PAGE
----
"That’s why he’s called Archie!"


A touch of the vom-voms    | 2007-10-27
I don’t know  why, but I always find newspaper pieces about myself absolutely puke-inducing. Not that I’m not grateful - especially now that I’m tout...

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2007-10-27

A touch of the vom-voms


I don’t know  why, but I always find newspaper pieces about myself absolutely puke-inducing.

Not that I’m not grateful - especially now that I’m touting this book.

But the very moment I see an article about me , I can hardly bring myself to read a single cringe-making word of it.

Take today’s Edinburgh Evening News - they had done me proud: Nearly 2/3 of a page, plus picture of me looking authorly and erudite, pic of the book.

(Here’s the story in full, plus squinty-eyed pic)

Charming headline: “Romantic debut novel is music to William’s ears” along with the strap “City move proves fruitful”, and it even had a handsome plug for the book at the bottom of the piece.

I absolutely couldn’t have hoped for anything more from my local paper.

But I could hardly bring myself to read a word of it: I came over all squirmy at being the centre of attention.

Took me about three hours to summon up the nerve to read it … “But throughout it all, he harboured an ambition to write books so, when he moved to Edinburgh, he resolved to pursue that line.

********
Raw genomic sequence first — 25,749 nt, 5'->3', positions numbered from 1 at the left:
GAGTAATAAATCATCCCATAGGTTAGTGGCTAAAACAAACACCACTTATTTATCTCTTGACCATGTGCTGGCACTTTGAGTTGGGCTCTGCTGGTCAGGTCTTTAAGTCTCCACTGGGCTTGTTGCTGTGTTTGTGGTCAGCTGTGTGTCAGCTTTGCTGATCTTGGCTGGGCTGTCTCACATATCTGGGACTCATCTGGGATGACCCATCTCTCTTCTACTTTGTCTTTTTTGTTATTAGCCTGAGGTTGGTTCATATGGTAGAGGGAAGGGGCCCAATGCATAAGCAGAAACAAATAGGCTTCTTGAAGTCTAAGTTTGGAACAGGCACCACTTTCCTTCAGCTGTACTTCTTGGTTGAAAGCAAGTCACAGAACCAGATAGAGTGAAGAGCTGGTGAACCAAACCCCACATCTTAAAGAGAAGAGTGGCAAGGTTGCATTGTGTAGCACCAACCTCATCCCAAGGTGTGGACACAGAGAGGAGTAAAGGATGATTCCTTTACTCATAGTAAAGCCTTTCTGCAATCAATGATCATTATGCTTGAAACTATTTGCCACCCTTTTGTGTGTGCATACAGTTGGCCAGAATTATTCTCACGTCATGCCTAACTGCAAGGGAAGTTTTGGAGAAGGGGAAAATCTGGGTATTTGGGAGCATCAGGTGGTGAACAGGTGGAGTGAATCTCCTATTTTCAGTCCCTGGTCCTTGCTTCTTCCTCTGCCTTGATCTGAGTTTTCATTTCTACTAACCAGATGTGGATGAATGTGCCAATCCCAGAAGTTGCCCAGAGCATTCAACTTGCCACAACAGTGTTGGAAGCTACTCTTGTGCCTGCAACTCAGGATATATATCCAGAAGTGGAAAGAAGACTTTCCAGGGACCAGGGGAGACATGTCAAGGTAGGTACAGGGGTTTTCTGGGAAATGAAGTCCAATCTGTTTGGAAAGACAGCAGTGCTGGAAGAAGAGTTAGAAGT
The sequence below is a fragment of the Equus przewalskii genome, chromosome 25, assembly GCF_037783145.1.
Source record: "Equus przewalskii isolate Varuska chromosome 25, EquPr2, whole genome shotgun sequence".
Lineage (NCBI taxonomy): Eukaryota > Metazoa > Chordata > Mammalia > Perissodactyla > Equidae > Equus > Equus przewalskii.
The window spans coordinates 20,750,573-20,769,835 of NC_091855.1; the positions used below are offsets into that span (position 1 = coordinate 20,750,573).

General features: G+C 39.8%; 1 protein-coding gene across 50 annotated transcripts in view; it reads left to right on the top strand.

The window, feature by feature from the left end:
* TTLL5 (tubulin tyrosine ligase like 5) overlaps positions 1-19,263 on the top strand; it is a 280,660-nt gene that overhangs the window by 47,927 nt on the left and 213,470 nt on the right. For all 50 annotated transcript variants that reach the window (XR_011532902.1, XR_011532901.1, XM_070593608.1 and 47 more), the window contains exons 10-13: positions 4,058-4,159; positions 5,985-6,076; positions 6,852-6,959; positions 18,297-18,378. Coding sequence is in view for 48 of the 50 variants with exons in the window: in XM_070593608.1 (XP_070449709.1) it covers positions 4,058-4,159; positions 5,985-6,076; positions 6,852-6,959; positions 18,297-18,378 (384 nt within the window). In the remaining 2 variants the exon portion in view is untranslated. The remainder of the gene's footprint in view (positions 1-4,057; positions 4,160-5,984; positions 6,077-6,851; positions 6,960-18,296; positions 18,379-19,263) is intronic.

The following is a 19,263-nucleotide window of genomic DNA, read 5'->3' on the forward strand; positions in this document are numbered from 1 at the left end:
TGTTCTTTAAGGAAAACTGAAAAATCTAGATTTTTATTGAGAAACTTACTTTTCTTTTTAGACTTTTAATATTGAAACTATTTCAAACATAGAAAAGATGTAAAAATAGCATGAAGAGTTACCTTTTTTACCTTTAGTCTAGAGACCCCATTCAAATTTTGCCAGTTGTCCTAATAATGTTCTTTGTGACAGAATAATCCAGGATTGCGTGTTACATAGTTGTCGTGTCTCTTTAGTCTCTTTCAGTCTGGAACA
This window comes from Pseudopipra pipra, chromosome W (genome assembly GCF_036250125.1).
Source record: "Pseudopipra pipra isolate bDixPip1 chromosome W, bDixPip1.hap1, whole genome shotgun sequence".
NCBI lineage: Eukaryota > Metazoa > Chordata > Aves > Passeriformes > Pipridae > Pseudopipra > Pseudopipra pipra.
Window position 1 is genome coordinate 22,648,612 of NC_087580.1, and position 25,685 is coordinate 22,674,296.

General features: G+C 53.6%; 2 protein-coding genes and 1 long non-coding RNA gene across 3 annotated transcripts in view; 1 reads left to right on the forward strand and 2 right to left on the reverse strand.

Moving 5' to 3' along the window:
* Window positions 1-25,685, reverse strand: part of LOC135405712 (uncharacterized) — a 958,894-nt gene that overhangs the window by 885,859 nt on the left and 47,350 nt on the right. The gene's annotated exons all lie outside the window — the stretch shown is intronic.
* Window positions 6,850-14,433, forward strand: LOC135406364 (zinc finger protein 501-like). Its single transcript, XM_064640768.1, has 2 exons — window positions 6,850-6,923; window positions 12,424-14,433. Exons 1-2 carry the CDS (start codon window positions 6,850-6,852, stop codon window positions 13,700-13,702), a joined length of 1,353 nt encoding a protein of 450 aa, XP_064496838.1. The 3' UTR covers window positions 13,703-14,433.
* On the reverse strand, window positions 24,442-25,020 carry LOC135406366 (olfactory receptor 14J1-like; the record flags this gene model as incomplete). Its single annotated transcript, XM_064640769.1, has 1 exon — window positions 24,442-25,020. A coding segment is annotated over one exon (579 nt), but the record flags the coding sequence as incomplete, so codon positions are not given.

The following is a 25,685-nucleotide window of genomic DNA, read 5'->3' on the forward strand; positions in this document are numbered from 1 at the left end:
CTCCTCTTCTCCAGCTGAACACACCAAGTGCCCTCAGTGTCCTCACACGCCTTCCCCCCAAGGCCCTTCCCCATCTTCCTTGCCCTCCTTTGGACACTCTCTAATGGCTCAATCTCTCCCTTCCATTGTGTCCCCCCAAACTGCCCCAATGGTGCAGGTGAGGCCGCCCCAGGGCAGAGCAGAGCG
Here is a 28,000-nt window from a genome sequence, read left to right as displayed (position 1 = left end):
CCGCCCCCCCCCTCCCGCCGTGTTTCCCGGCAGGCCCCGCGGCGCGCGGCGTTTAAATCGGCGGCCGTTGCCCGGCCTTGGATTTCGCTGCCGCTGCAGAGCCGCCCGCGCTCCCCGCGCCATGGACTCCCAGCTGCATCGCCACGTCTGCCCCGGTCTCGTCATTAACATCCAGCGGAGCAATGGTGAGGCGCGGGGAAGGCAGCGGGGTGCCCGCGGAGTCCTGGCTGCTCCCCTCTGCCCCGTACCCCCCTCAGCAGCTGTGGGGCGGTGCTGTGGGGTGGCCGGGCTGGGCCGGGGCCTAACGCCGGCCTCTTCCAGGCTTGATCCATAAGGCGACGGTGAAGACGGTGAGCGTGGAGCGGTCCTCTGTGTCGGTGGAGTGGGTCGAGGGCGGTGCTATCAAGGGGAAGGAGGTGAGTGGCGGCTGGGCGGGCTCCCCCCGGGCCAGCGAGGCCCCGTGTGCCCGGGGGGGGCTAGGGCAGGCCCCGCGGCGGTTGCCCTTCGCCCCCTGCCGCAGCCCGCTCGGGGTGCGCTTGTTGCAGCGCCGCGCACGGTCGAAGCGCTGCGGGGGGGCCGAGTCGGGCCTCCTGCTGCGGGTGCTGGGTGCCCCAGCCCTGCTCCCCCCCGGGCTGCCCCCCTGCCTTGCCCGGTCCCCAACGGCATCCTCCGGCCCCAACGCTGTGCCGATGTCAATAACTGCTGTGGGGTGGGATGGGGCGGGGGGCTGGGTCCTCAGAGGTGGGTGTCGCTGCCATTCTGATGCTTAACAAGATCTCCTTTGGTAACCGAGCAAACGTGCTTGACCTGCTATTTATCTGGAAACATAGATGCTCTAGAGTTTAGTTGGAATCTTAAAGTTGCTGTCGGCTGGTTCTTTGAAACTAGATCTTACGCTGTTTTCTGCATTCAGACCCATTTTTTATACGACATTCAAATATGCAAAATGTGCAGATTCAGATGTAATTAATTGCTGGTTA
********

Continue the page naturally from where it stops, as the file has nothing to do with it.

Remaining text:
“”I decided to have a go and spent a year writing 150,000 words, but soon realised the result was a stinking turkey,” he laughs.”"

My toes were curling up with embarrassment.

Maybe I’m just not very good at accepting a compliment … 


The Monkey and Me    | 2007-10-27
There are some disadvantages to being as low-tech as me - in that I have not got the faintest clue how to get a video onto this posting. Gave it a sho...

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2007-10-27

The Monkey and Me


There are some disadvantages to being as low-tech as me - in that I have not got the faintest clue how to get a video onto this posting. Gave it a shot and got fed up.
So instead of that, I will merely provide you with the link. Thus:

http://video.travelmail.co.uk/?VideoID=eurodisney_edit_320×240

It’s vomit-inducing stuff of the family at Eurodisney. Why do I put it on - well, it may not be much, but I tell you that pix of the kids are going to be a sight more appetising than pix of me.